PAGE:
About 5 million people in the United States have fibromyalgia. More than 80 percent are women. Most people are diagnosed during middle age.
While fibromyalgia is a chronic condition, it is not progressive. It is never fatal, and it will not damage the joints, muscles or internal organs. In many people, the condition improves over time.
Question: My sister went through a nightmare of doctor visits before she finally found out she has fibromyalgia. Why did it take so long for her to get a correct diagnosis?
Answer: What your sister endured is common. It’s not easy to diagnose fibromyalgia with just a laboratory test. Healthcare practitioners have to rely on symptoms to make a diagnosis.
Symptoms Of Fibromyalgia:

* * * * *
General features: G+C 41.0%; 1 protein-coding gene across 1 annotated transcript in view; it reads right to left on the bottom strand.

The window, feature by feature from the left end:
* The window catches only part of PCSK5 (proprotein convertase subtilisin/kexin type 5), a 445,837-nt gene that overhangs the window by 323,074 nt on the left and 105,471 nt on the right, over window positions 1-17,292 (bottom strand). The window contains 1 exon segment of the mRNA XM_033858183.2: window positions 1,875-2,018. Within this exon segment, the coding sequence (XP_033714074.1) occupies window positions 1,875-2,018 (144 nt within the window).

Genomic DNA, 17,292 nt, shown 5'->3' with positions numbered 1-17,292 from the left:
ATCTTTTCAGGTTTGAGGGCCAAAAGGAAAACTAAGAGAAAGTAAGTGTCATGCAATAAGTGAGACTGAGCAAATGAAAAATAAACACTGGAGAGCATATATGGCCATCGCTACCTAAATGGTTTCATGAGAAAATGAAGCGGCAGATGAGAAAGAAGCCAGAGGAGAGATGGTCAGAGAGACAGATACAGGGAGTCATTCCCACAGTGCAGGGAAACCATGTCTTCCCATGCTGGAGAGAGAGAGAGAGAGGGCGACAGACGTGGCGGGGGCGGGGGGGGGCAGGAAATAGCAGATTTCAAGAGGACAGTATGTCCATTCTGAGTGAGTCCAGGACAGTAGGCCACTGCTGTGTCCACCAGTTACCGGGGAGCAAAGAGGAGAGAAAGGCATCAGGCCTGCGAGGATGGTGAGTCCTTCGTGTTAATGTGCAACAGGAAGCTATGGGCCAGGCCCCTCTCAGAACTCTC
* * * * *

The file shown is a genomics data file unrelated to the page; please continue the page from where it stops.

Unfortunately, symptoms of fibromyalgia can vary, depending upon the person. To further complicate matters, fibromyalgia imitates other conditions, including rheumatoid arthritis, multiple sclerosis and lupus.
The word fibromyalgia comes from the Latin term for fibrous tissue (fibro) and the Greek terms for muscle (myo) and pain (algia). Fibromyalgia is not a disease. It’s a syndrome, which is a group of symptoms that doesn’t have a single cause. It is characterized by widespread pain, tenderness and fatigue.
Causes Of Fibromyalgia:
The causes of fibromyalgia haven’t been found. There is speculation that the syndrome may be caused by trauma or repetitive injuries. According to one theory, people with fibromyalgia may have genes that cause them to react strongly to stimuli that most people would not perceive as painful.
Lifestyle changes can also minimize the effects of fibromyalgia. Getting enough sleep, exercising and making changes at work can make a difference. For example, some people cut back on the number of hours they work or switch to a less demanding job. Working with an occupational therapist to design a more comfortable work station may also help.